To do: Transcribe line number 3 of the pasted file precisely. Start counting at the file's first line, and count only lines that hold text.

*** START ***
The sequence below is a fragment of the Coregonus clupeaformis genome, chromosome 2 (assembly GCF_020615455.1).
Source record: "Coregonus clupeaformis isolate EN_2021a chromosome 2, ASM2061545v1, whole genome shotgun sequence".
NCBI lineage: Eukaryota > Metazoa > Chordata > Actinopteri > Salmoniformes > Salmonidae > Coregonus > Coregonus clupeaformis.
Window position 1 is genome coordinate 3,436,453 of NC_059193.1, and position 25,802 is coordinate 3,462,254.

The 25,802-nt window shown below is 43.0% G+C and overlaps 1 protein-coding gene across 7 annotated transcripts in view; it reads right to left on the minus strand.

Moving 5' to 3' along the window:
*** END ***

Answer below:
NCBI lineage: Eukaryota > Metazoa > Chordata > Actinopteri > Salmoniformes > Salmonidae > Coregonus > Coregonus clupeaformis.